The four-year legal clash over California’s Proposition 8 may be coming to an end—the US Supreme Court announced last week that it will hear the case on the state’s same-sex marriage ban, and make its first-ever ruling on the issue. To gay and lesbian rights advocates around the Bay Area, this will be a momentous decision.
“We’re in a pivotal time right now,” said Amber Todd, chair of the annual Pride festival in Oakland and executive assistant to the city administrator. “It is amazing to be heard at this level. I am confident that the defenders of our constitution will uphold equality and rights for all.”
Proposition 8 was passed in 2008 with 52 percent of the vote. The controversial ballot measure amended the California constitution to ban same-sex marriage, adding a section defining marriage as “between a man and a woman.” Its passage set off a lengthy legal battle that made history on December 7, 2012, when the US Supreme Court announced it would hear challenges to Proposition 8 and rule on the constitutionality of the same-sex marriage ban.
“The day is now clearly in sight when the federal government, the state of California, and every state will recognize that same-sex couples and their children are entitled to the same respect and recognition as every other family,” said Kate Kendell, head of the National Center for Lesbian Rights in San Francisco. The NCLR, along with the American Civil Liberties Union and other legal advocates, is supporting the legal team arguing against Proposition 8 in the case.
The case the Supreme Court will hear began in 2009 when two same-sex couples challenged the constitutionality of Proposition 8, arguing that denying same-sex couples the right to marry was discrimination and a violation of the state constitution’s equal protection clause, which guarantees all citizens equal treatment under the law. Hollingsworth v. Perry—formerly Perry v. Schwarzenegger, then Perry v. Brown—was filed with the US District Court for the Northern District of California, which is in San Francisco. It followed several years of legal uncertainty in California about the status of same-sex marriage after San Francisco County briefly allowed about 4,000 couples to marry in early 2004, leading to a long series of political reversals and legal challenges. (See the timeline above for the complete history of Proposition 8 and same-sex marriage in California).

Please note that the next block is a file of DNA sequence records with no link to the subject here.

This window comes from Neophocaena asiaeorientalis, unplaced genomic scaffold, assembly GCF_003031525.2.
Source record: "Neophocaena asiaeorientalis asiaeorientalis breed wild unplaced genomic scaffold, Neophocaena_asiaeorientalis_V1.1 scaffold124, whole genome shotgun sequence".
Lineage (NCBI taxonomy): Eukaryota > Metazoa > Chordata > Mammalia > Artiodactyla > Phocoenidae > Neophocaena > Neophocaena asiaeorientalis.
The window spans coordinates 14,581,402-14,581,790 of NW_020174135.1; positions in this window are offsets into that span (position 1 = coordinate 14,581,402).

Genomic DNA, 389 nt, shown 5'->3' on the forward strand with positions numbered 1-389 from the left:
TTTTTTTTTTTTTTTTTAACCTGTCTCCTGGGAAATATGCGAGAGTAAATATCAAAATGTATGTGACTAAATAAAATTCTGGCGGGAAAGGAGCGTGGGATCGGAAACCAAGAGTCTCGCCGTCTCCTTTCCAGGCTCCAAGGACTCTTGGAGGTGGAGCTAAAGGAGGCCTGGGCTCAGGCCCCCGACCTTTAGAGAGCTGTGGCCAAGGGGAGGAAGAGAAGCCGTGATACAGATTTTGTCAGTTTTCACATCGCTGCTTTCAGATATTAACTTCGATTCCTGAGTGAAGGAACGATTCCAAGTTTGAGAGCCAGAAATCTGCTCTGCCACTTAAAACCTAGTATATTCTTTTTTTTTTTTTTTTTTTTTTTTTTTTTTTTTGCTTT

ProtectMarriage.com and other Proposition 8 advocates argue there is no constitutional right to redefine marriage, which they say is traditionally viewed as a union between a man and a woman. The decision to include same-sex couples in that definition should be left up to voters in each state, they argue, and the state of California has voted twice—in 2000 and 2008—to ban same-sex marriage.
But the Proposition 8 same-sex marriage ban was struck down as unconstitutional in 2010 by a district court judge, and the ruling was upheld in the 9th Circuit Court of Appeals. Last July, ProtectMarriage.com filed a petition asking the US Supreme Court to review the decision.
“Marriage between a man and a woman has been the cornerstone of our society for millenniums,” said Andy Pugno, Proposition 8’s general counsel. The petition filed to the US Supreme Court in favor of Proposition 8 states: “Our Constitution does not mandate the traditional definition of marriage, but neither does our Constitution condemn it. Rather, it leaves the definition of marriage in the hands of the People, to be resolved through the democratic process in each State.”